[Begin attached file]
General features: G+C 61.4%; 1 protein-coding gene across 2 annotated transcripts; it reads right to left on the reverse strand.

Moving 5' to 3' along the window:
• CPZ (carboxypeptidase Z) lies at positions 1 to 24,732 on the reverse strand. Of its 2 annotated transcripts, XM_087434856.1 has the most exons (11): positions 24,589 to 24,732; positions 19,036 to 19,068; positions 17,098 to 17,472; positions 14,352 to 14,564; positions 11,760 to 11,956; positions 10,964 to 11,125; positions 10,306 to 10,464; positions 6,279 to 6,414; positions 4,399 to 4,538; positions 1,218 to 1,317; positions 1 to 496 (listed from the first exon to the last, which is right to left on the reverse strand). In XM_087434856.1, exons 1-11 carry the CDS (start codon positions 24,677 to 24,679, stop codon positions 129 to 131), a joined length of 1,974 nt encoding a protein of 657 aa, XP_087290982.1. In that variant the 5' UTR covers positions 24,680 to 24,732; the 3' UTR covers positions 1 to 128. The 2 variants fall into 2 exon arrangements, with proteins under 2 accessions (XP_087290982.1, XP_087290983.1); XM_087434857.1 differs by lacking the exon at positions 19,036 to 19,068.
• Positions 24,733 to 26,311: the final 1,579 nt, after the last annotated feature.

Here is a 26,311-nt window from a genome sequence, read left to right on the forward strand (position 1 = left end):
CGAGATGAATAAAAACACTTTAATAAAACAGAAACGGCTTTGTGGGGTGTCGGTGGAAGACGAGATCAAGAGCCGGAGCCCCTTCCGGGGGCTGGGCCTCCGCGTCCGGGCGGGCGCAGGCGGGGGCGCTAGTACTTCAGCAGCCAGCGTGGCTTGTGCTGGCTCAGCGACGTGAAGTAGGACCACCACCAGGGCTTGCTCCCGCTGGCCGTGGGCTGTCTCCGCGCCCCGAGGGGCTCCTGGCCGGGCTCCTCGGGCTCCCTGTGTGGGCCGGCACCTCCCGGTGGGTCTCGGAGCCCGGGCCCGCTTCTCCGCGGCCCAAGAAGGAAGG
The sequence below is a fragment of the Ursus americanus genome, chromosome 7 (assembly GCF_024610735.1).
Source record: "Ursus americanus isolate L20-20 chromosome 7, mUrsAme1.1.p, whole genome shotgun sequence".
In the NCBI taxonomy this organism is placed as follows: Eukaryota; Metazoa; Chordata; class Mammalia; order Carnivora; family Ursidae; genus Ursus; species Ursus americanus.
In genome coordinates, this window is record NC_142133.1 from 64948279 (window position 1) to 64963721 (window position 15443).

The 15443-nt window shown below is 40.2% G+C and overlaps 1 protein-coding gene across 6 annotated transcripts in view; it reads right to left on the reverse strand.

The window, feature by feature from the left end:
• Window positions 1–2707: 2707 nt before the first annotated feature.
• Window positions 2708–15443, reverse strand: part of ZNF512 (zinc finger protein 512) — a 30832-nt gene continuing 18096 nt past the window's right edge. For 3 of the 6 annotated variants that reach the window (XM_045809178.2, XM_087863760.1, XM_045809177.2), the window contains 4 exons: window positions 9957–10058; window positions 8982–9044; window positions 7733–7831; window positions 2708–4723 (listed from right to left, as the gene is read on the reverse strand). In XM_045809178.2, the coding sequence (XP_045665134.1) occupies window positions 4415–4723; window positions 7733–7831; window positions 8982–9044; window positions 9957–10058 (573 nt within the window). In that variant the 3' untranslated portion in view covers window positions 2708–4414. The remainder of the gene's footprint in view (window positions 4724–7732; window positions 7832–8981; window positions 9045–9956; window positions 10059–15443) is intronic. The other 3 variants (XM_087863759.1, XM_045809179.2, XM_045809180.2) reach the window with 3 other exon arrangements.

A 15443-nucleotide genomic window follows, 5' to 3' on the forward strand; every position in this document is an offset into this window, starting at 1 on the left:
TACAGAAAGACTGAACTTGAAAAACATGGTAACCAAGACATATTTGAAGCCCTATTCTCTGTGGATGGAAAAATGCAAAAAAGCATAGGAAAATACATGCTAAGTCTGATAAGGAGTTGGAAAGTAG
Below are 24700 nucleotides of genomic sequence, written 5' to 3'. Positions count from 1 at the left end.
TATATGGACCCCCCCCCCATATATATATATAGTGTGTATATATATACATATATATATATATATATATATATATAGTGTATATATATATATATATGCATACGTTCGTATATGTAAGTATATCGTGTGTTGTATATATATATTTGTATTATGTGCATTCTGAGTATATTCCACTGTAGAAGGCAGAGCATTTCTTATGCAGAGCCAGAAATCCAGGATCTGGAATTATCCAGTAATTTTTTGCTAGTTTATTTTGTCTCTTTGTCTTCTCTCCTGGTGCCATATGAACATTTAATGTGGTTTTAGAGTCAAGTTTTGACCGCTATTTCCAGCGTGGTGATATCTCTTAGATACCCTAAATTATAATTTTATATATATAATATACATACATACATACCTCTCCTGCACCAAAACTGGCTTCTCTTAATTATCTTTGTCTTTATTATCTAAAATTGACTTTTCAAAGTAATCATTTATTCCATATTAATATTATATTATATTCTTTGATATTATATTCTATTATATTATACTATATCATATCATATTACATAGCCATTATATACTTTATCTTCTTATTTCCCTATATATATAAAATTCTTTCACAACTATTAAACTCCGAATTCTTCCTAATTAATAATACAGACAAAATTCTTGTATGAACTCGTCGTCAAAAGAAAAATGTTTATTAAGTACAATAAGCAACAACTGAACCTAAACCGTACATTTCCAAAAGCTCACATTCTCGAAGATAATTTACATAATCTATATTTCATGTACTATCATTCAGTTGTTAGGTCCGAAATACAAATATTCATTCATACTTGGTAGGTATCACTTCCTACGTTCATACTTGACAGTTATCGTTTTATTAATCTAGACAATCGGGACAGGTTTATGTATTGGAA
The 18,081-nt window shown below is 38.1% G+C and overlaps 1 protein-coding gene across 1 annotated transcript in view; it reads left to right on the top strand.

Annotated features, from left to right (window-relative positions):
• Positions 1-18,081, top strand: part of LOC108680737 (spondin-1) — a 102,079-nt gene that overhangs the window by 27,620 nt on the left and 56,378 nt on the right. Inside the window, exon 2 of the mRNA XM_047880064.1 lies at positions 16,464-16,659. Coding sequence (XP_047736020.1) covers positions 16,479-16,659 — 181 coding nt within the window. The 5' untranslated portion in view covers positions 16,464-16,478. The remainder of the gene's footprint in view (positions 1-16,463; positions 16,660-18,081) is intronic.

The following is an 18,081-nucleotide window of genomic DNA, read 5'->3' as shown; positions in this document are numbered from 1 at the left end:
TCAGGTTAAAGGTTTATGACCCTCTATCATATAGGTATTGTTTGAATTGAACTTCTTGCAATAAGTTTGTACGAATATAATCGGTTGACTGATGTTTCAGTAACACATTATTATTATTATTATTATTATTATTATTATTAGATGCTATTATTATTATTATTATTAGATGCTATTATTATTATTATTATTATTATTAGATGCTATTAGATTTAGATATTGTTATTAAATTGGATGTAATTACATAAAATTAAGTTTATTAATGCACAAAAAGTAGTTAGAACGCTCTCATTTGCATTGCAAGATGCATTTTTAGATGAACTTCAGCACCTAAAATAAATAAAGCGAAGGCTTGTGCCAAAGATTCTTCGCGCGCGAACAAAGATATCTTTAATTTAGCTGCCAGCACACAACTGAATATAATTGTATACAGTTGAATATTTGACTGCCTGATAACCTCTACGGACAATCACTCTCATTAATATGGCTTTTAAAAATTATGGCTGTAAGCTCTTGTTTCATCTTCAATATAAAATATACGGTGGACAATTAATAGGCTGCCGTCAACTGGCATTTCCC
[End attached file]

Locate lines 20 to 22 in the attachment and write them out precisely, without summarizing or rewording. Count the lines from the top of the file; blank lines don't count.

Annotated features, from left to right (window-relative positions):
• Positions 1-18,081, top strand: part of LOC108680737 (spondin-1) — a 102,079-nt gene that overhangs the window by 27,620 nt on the left and 56,378 nt on the right. Inside the window, exon 2 of the mRNA XM_047880064.1 lies at positions 16,464-16,659. Coding sequence (XP_047736020.1) covers positions 16,479-16,659 — 181 coding nt within the window. The 5' untranslated portion in view covers positions 16,464-16,478. The remainder of the gene's footprint in view (positions 1-16,463; positions 16,660-18,081) is intronic.

The following is an 18,081-nucleotide window of genomic DNA, read 5'->3' as shown; positions in this document are numbered from 1 at the left end: